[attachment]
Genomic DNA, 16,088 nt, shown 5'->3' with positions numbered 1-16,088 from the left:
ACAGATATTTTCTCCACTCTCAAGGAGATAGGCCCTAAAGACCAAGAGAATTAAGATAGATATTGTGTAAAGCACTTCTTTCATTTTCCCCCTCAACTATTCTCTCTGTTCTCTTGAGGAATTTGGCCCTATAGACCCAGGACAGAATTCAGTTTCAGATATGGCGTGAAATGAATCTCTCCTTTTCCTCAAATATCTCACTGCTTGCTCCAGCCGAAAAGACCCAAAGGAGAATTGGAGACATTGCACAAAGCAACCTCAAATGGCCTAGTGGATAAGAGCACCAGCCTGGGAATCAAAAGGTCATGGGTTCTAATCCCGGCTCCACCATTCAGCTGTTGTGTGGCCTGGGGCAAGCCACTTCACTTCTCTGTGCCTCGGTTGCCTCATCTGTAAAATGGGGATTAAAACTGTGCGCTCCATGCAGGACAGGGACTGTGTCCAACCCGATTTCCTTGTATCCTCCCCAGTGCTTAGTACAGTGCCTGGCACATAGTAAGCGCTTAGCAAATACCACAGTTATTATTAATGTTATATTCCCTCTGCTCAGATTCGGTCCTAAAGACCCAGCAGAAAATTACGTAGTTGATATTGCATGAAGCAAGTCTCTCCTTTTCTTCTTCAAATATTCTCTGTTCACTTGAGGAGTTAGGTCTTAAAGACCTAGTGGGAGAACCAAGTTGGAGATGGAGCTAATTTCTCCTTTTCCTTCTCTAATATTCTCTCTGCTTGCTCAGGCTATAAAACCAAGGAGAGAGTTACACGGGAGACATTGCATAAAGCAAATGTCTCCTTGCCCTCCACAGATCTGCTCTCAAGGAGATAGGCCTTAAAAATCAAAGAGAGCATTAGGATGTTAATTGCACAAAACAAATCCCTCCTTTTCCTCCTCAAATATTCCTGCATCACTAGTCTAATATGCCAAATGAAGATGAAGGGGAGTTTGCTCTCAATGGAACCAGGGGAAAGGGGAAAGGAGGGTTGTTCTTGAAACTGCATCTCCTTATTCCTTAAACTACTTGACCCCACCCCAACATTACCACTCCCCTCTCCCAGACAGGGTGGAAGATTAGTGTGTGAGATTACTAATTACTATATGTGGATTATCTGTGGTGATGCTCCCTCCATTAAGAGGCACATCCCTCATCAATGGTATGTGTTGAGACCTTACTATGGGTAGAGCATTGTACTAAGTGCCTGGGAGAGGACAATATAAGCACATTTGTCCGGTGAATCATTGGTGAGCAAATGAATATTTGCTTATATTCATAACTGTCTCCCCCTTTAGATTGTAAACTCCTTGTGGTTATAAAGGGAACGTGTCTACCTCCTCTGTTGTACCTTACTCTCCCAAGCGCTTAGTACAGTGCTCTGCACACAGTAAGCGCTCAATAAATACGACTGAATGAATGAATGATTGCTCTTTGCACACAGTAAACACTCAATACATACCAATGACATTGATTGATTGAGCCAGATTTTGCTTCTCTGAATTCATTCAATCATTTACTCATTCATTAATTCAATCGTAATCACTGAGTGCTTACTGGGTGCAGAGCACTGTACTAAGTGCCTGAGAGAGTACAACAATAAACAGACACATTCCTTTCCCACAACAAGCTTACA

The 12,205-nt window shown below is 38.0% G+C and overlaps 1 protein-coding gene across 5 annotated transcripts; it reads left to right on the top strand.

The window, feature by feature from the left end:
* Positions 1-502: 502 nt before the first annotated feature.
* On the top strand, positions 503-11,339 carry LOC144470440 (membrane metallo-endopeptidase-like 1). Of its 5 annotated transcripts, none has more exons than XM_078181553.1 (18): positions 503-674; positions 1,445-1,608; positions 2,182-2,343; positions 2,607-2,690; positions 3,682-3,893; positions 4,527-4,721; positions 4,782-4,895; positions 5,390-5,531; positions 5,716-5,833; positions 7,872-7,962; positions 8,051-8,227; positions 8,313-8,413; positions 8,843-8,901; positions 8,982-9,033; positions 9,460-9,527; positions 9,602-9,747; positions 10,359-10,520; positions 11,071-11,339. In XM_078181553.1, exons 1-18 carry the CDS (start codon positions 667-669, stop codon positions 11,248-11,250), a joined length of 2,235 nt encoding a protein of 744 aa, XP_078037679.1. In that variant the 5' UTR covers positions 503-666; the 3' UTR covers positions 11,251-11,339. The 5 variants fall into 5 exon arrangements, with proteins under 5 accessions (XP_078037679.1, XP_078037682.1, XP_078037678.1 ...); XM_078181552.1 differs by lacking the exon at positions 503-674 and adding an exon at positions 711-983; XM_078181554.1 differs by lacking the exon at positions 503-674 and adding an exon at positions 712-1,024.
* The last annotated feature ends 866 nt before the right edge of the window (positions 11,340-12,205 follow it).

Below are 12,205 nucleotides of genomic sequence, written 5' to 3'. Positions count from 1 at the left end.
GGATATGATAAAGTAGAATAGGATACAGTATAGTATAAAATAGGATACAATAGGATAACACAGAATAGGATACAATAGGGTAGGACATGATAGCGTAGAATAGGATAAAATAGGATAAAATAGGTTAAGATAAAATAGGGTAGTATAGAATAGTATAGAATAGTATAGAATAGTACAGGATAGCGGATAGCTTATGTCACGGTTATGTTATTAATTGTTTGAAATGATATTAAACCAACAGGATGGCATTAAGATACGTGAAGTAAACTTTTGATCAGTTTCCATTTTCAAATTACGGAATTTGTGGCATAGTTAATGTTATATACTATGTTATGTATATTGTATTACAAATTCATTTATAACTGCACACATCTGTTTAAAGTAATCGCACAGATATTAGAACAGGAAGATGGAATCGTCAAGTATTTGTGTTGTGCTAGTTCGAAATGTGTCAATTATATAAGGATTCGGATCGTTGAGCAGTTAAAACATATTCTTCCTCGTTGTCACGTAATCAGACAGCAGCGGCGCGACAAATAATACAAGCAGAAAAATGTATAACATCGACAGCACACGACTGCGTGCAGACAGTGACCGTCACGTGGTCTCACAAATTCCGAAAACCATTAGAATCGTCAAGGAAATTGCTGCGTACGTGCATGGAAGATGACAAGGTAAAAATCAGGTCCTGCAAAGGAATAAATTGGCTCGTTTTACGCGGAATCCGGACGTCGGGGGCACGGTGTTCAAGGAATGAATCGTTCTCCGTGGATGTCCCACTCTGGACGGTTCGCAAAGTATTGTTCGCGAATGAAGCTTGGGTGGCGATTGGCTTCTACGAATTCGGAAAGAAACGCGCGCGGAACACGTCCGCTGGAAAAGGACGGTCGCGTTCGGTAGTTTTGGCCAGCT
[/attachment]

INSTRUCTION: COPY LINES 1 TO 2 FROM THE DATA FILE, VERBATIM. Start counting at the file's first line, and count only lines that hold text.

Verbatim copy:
Genomic DNA, 16,088 nt, shown 5'->3' with positions numbered 1-16,088 from the left:
ACAGATATTTTCTCCACTCTCAAGGAGATAGGCCCTAAAGACCAAGAGAATTAAGATAGATATTGTGTAAAGCACTTCTTTCATTTTCCCCCTCAACTATTCTCTCTGTTCTCTTGAGGAATTTGGCCCTATAGACCCAGGACAGAATTCAGTTTCAGATATGGCGTGAAATGAATCTCTCCTTTTCCTCAAATATCTCACTGCTTGCTCCAGCCGAAAAGACCCAAAGGAGAATTGGAGACATTGCACAAAGCAACCTCAAATGGCCTAGTGGATAAGAGCACCAGCCTGGGAATCAAAAGGTCATGGGTTCTAATCCCGGCTCCACCATTCAGCTGTTGTGTGGCCTGGGGCAAGCCACTTCACTTCTCTGTGCCTCGGTTGCCTCATCTGTAAAATGGGGATTAAAACTGTGCGCTCCATGCAGGACAGGGACTGTGTCCAACCCGATTTCCTTGTATCCTCCCCAGTGCTTAGTACAGTGCCTGGCACATAGTAAGCGCTTAGCAAATACCACAGTTATTATTAATGTTATATTCCCTCTGCTCAGATTCGGTCCTAAAGACCCAGCAGAAAATTACGTAGTTGATATTGCATGAAGCAAGTCTCTCCTTTTCTTCTTCAAATATTCTCTGTTCACTTGAGGAGTTAGGTCTTAAAGACCTAGTGGGAGAACCAAGTTGGAGATGGAGCTAATTTCTCCTTTTCCTTCTCTAATATTCTCTCTGCTTGCTCAGGCTATAAAACCAAGGAGAGAGTTACACGGGAGACATTGCATAAAGCAAATGTCTCCTTGCCCTCCACAGATCTGCTCTCAAGGAGATAGGCCTTAAAAATCAAAGAGAGCATTAGGATGTTAATTGCACAAAACAAATCCCTCCTTTTCCTCCTCAAATATTCCTGCATCACTAGTCTAATATGCCAAATGAAGATGAAGGGGAGTTTGCTCTCAATGGAACCAGGGGAAAGGGGAAAGGAGGGTTGTTCTTGAAACTGCATCTCCTTATTCCTTAAACTACTTGACCCCACCCCAACATTACCACTCCCCTCTCCCAGACAGGGTGGAAGATTAGTGTGTGAGATTACTAATTACTATATGTGGATTATCTGTGGTGATGCTCCCTCCATTAAGAGGCACATCCCTCATCAATGGTATGTGTTGAGACCTTACTATGGGTAGAGCATTGTACTAAGTGCCTGGGAGAGGACAATATAAGCACATTTGTCCGGTGAATCATTGGTGAGCAAATGAATATTTGCTTATATTCATAACTGTCTCCCCCTTTAGATTGTAAACTCCTTGTGGTTATAAAGGGAACGTGTCTACCTCCTCTGTTGTACCTTACTCTCCCAAGCGCTTAGTACAGTGCTCTGCACACAGTAAGCGCTCAATAAATACGACTGAATGAATGAATGATTGCTCTTTGCACACAGTAAACACTCAATACATACCAATGACATTGATTGATTGAGCCAGATTTTGCTTCTCTGAATTCATTCAATCATTTACTCATTCATTAATTCAATCGTAATCACTGAGTGCTTACTGGGTGCAGAGCACTGTACTAAGTGCCTGAGAGAGTACAACAATAAACAGACACATTCCTTTCCCACAACAAGCTTACA